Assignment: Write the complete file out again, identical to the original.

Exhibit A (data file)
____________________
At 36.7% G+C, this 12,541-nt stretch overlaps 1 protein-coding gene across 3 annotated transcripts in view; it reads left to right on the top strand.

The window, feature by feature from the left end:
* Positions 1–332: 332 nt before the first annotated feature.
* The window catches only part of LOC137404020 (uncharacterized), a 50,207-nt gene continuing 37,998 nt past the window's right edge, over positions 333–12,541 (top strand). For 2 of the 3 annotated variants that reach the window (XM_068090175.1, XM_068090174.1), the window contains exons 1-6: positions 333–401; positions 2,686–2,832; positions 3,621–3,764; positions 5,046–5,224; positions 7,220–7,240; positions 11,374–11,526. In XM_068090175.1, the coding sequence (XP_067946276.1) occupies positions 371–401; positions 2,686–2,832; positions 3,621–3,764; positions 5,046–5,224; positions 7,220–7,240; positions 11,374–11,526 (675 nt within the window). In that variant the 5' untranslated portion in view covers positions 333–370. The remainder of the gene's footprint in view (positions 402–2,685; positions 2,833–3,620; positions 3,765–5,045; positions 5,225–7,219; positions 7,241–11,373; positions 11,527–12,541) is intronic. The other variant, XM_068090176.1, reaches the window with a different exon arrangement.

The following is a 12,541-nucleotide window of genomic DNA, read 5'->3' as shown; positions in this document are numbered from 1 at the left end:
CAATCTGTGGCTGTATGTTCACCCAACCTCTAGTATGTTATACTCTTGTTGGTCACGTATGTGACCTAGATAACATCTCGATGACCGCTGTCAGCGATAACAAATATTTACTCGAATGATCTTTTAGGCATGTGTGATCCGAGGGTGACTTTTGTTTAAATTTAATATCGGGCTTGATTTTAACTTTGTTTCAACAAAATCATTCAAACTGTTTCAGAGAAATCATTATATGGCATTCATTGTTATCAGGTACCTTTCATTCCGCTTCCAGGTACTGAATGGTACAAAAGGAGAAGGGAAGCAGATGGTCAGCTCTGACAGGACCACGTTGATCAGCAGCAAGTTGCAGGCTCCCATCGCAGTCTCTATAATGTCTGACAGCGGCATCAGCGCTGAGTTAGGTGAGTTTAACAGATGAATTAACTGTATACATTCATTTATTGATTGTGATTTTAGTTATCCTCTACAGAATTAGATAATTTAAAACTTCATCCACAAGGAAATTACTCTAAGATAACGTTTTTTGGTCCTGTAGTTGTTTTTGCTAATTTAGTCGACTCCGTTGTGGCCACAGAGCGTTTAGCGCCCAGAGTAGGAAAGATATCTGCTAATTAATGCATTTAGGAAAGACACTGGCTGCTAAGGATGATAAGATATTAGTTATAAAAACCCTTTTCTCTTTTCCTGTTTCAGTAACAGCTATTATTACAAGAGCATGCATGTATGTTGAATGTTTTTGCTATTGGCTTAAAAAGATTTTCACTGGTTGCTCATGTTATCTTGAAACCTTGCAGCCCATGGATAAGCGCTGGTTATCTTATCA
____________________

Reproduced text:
At 36.7% G+C, this 12,541-nt stretch overlaps 1 protein-coding gene across 3 annotated transcripts in view; it reads left to right on the top strand.

The window, feature by feature from the left end:
* Positions 1–332: 332 nt before the first annotated feature.
* The window catches only part of LOC137404020 (uncharacterized), a 50,207-nt gene continuing 37,998 nt past the window's right edge, over positions 333–12,541 (top strand). For 2 of the 3 annotated variants that reach the window (XM_068090175.1, XM_068090174.1), the window contains exons 1-6: positions 333–401; positions 2,686–2,832; positions 3,621–3,764; positions 5,046–5,224; positions 7,220–7,240; positions 11,374–11,526. In XM_068090175.1, the coding sequence (XP_067946276.1) occupies positions 371–401; positions 2,686–2,832; positions 3,621–3,764; positions 5,046–5,224; positions 7,220–7,240; positions 11,374–11,526 (675 nt within the window). In that variant the 5' untranslated portion in view covers positions 333–370. The remainder of the gene's footprint in view (positions 402–2,685; positions 2,833–3,620; positions 3,765–5,045; positions 5,225–7,219; positions 7,241–11,373; positions 11,527–12,541) is intronic. The other variant, XM_068090176.1, reaches the window with a different exon arrangement.

The following is a 12,541-nucleotide window of genomic DNA, read 5'->3' as shown; positions in this document are numbered from 1 at the left end:
CAATCTGTGGCTGTATGTTCACCCAACCTCTAGTATGTTATACTCTTGTTGGTCACGTATGTGACCTAGATAACATCTCGATGACCGCTGTCAGCGATAACAAATATTTACTCGAATGATCTTTTAGGCATGTGTGATCCGAGGGTGACTTTTGTTTAAATTTAATATCGGGCTTGATTTTAACTTTGTTTCAACAAAATCATTCAAACTGTTTCAGAGAAATCATTATATGGCATTCATTGTTATCAGGTACCTTTCATTCCGCTTCCAGGTACTGAATGGTACAAAAGGAGAAGGGAAGCAGATGGTCAGCTCTGACAGGACCACGTTGATCAGCAGCAAGTTGCAGGCTCCCATCGCAGTCTCTATAATGTCTGACAGCGGCATCAGCGCTGAGTTAGGTGAGTTTAACAGATGAATTAACTGTATACATTCATTTATTGATTGTGATTTTAGTTATCCTCTACAGAATTAGATAATTTAAAACTTCATCCACAAGGAAATTACTCTAAGATAACGTTTTTTGGTCCTGTAGTTGTTTTTGCTAATTTAGTCGACTCCGTTGTGGCCACAGAGCGTTTAGCGCCCAGAGTAGGAAAGATATCTGCTAATTAATGCATTTAGGAAAGACACTGGCTGCTAAGGATGATAAGATATTAGTTATAAAAACCCTTTTCTCTTTTCCTGTTTCAGTAACAGCTATTATTACAAGAGCATGCATGTATGTTGAATGTTTTTGCTATTGGCTTAAAAAGATTTTCACTGGTTGCTCATGTTATCTTGAAACCTTGCAGCCCATGGATAAGCGCTGGTTATCTTATCA